Helping older adults who are marginalized is beneficial not only to these individuals but also society. Three reasons are presented for why society should embrace this idea.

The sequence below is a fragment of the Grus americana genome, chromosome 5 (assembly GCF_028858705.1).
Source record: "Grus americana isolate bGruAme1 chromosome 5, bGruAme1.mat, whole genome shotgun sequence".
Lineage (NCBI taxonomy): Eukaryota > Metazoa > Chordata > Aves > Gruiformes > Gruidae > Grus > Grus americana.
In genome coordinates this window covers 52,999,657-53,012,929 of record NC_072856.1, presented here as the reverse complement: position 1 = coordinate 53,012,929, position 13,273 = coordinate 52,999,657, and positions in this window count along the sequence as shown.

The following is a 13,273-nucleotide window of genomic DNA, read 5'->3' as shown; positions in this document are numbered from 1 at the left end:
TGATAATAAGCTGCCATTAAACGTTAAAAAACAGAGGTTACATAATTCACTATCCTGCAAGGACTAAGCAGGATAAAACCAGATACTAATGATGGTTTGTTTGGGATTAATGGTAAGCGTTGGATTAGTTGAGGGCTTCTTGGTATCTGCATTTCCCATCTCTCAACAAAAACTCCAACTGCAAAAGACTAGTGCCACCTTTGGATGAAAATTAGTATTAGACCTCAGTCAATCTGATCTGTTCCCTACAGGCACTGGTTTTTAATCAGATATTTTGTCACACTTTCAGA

First, helping older adults who are marginalized to be healthy reduces social injustice. Health inequities exist in older adults, and those who are marginalized are more likely to have poorer health (Fernandez-Martinez et al., 2012; Zelle & Arms, 2015). Specifically, older adults with disabilities are likely to delay seeing a health care provider due to economic difficulties compared to older adults without disabilities (Lee, Hasnain-Wynia, & Lau, 2012). Low socioeconomic status is related to the increased possibility of a transition from good to bad health status and a decreased probability of recovery from poor health in later life (Adena & Myck, 2014). Moreover, low level of educational attainment is significantly linked to greater all-cause deaths and differential mortality in cardiovascular diseases among older women (Rostad, Schei, & Lund Nilsen, 2009). Low attainment of education is the largest attributable risk factor of Alzheimer's disease worldwide (Norton, Matthews, Barnes, Yaffe, & Brayne, 2014). Older adults who are marginalized experience greater social and economic disadvantages during the life course compared to those who are not marginalized. These structural oppressions are accumulated through the life course and adversely influence health. Maintaining and enjoying a high standard of health is a fundamental right of every individual. Social contextual factors, such as low educational attainment and poverty, along with individual factors such as biology and health behaviors, ultimately violate one's fundamental right. Therefore, these health inequities in older adults are a form of injustice and making an effort to reduce health inequities in older adults is beneficial to achieving an equitable society.